Pima County report on opioid use shows it's widespread - Tucson News Now

Pima County report on opioid use shows it's widespread

(Source: Tucson News Now) (Source: Tucson News Now)
TUCSON, AZ (Tucson News Now) -

A new Pima County report on opioid use shows the problem has not grown here as it has in many places in the Mid-West and other parts of the country.

The number of annual deaths has risen from 222 in 2010 to 263 in 2016 and has leveled off in the past three years.

With the use of Narcan, education, and greater public awareness it's hoped that number will fall in the coming years.

Arizona Governor Doug Ducey declared the opioid epidemic a Public Health State of Emergency in June.

The county report was in response the the declaration. You can read the full report below: 

Update on Opioid Misuse in Pima County by Tucson News Now on Scribd

It was prepared by Pima County public health officials.

According to the report, the issue of drug abuse is widespread in Pima County and no place is immune.

Two areas of concern are the Pasqua Yaqui Nation and the Catalina Foothills, two very diverse communities.

"We know that it is everywhere," said Dr. Francisco Garcia, the Chief Medical Officer and Assistant County Administrator for Pima County, who helped prepare the survey. "There is not a corner of the community that is not impacted by this."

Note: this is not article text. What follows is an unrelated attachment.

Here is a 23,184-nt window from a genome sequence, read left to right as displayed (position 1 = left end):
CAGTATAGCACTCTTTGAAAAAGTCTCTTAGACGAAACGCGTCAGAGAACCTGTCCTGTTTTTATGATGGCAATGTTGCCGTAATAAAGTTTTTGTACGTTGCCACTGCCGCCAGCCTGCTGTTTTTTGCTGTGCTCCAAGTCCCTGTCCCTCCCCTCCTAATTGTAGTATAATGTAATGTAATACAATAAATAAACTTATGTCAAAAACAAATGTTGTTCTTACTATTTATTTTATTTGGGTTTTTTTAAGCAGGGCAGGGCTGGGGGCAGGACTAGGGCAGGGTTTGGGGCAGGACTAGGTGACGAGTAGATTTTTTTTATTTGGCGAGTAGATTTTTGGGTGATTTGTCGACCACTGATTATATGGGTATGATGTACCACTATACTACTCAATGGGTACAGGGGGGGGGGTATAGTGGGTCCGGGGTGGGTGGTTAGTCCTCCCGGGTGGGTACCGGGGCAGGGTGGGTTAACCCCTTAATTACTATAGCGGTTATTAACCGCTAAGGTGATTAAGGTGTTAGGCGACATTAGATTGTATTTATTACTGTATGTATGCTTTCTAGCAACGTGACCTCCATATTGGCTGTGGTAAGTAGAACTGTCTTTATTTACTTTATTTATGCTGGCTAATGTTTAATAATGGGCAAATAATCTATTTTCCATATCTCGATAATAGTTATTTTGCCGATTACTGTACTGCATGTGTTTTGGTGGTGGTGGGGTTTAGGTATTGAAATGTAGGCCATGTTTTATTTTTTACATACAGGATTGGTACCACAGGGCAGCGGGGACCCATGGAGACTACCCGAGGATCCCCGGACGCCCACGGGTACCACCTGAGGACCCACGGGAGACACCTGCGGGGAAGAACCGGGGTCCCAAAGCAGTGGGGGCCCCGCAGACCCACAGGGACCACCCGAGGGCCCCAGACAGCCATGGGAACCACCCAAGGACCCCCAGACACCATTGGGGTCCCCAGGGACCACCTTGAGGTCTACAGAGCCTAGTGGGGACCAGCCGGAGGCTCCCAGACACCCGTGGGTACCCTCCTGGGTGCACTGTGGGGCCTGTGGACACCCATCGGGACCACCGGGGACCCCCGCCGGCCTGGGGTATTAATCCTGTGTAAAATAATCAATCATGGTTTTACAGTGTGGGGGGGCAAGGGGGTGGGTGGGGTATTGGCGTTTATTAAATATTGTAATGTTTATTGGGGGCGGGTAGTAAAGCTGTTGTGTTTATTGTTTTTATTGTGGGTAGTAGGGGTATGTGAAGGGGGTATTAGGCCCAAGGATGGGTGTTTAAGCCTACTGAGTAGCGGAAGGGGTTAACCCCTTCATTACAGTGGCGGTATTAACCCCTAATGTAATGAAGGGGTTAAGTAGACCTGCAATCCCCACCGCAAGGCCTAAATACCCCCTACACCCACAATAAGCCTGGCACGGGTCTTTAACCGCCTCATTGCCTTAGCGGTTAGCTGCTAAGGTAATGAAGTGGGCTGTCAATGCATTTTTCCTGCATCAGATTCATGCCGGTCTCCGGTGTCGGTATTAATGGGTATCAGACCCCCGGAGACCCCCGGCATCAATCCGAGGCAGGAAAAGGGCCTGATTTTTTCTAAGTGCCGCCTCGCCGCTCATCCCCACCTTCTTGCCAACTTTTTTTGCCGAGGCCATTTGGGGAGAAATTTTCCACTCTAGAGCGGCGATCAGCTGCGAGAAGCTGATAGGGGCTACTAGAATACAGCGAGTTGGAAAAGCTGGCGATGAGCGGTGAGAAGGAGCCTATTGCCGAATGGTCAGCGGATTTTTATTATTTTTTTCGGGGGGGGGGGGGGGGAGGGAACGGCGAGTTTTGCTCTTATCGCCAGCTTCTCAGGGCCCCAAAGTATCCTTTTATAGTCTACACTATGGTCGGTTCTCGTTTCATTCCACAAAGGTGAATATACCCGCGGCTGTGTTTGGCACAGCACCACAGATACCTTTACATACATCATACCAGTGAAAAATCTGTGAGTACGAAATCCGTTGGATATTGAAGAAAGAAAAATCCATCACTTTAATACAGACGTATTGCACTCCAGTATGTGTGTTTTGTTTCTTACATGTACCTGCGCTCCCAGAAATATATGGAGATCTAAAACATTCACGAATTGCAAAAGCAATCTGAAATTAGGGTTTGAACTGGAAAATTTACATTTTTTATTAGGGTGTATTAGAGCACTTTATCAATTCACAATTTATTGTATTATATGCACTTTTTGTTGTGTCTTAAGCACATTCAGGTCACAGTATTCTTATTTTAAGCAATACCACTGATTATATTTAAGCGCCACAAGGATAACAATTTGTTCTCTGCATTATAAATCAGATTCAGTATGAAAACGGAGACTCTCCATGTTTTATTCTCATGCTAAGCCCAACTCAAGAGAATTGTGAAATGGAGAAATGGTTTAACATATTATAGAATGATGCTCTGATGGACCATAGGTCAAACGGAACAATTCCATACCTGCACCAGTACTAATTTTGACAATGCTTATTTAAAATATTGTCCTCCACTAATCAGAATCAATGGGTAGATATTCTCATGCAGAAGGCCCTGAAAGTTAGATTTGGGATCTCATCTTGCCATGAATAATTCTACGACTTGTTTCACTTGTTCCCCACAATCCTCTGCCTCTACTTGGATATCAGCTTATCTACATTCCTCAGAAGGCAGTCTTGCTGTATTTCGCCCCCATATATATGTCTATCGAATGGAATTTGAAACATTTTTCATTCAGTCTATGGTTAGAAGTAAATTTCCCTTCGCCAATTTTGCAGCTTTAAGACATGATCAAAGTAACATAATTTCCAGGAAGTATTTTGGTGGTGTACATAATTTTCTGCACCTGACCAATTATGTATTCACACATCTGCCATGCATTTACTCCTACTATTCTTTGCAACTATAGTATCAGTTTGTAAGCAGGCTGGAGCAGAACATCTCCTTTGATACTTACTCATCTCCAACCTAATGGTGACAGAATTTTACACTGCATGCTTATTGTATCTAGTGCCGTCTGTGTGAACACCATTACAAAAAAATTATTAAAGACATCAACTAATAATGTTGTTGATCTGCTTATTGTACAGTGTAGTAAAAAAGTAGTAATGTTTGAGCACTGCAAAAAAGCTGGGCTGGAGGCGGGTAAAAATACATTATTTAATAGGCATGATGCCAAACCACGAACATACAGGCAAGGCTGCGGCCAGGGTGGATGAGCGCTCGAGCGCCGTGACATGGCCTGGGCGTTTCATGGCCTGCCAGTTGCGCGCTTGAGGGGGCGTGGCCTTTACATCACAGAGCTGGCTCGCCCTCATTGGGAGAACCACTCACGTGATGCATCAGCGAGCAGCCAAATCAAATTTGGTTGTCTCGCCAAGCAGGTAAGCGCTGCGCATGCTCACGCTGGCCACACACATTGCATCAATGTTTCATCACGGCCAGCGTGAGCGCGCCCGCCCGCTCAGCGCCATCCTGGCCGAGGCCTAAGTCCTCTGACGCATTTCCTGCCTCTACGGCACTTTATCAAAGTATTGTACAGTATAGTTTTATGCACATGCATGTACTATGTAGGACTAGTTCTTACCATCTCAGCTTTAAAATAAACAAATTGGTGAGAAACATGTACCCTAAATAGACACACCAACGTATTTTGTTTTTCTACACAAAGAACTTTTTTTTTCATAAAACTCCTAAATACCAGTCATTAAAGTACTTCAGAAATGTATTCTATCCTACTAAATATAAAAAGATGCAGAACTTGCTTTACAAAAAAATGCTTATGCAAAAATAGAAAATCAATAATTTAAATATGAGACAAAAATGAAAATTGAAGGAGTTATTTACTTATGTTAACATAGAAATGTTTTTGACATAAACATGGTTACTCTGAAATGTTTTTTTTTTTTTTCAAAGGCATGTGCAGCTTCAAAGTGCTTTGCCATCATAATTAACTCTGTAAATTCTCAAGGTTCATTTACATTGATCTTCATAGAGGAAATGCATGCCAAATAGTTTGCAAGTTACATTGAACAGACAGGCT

But while the opioid issue in Pima County likely cannot be called a crisis or epidemic, it does not mean it's not serious. 

"There is a tendency in our country and our culture to have a disease of the week," Garcia said. "Opioids happens to be that today."

Most of the opioid deaths in Pima County are the result of a mixture of drugs which is especially dangerous.

"Somebody who has some alcohol, the oxycodone for the knee injury and maybe one or two other things, that would have a compounding effect of taking all of those things at the same time," said Dr. Gregory Hess, the Chief Medical Examiner and contributor to the survey. "That may result in death."

Hess says most of the overdose deaths he sees at the morgue are the result of multiple drugs taken one on top of the other. 

The county says it will continue to update the survey every few months to spot trouble areas, insure the communities social service agencies are on board, and to form a long term strategy. 

"Taking an approach that is just solely focused on opioids is going to miss the boat," Garcia said. 

The memorandum also shows that a majority of the people who require hospital stays for opioid overdoses are either Medicaid of Medicare patients.

The costs for hospitalization for opioid overdoses is $239 million a year for taxpayers, either federal or local. 

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